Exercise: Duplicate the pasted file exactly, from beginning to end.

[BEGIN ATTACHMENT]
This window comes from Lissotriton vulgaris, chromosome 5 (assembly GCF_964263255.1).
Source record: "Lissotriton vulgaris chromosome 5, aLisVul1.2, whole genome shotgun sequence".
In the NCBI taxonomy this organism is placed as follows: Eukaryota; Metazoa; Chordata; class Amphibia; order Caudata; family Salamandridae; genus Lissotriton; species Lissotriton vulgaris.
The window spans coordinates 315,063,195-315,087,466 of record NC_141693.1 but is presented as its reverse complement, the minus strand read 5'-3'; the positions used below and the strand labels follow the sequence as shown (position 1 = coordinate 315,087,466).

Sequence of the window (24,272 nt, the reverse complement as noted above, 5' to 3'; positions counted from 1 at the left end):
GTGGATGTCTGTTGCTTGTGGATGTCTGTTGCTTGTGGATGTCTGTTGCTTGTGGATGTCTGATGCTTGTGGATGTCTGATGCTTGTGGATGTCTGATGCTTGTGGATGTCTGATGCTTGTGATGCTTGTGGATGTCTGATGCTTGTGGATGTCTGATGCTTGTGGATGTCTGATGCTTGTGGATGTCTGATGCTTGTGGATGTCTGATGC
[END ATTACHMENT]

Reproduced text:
This window comes from Lissotriton vulgaris, chromosome 5 (assembly GCF_964263255.1).
Source record: "Lissotriton vulgaris chromosome 5, aLisVul1.2, whole genome shotgun sequence".
In the NCBI taxonomy this organism is placed as follows: Eukaryota; Metazoa; Chordata; class Amphibia; order Caudata; family Salamandridae; genus Lissotriton; species Lissotriton vulgaris.
The window spans coordinates 315,063,195-315,087,466 of record NC_141693.1 but is presented as its reverse complement, the minus strand read 5'-3'; the positions used below and the strand labels follow the sequence as shown (position 1 = coordinate 315,087,466).

Sequence of the window (24,272 nt, the reverse complement as noted above, 5' to 3'; positions counted from 1 at the left end):
GTGGATGTCTGTTGCTTGTGGATGTCTGTTGCTTGTGGATGTCTGTTGCTTGTGGATGTCTGATGCTTGTGGATGTCTGATGCTTGTGGATGTCTGATGCTTGTGGATGTCTGATGCTTGTGATGCTTGTGGATGTCTGATGCTTGTGGATGTCTGATGCTTGTGGATGTCTGATGCTTGTGGATGTCTGATGCTTGTGGATGTCTGATGC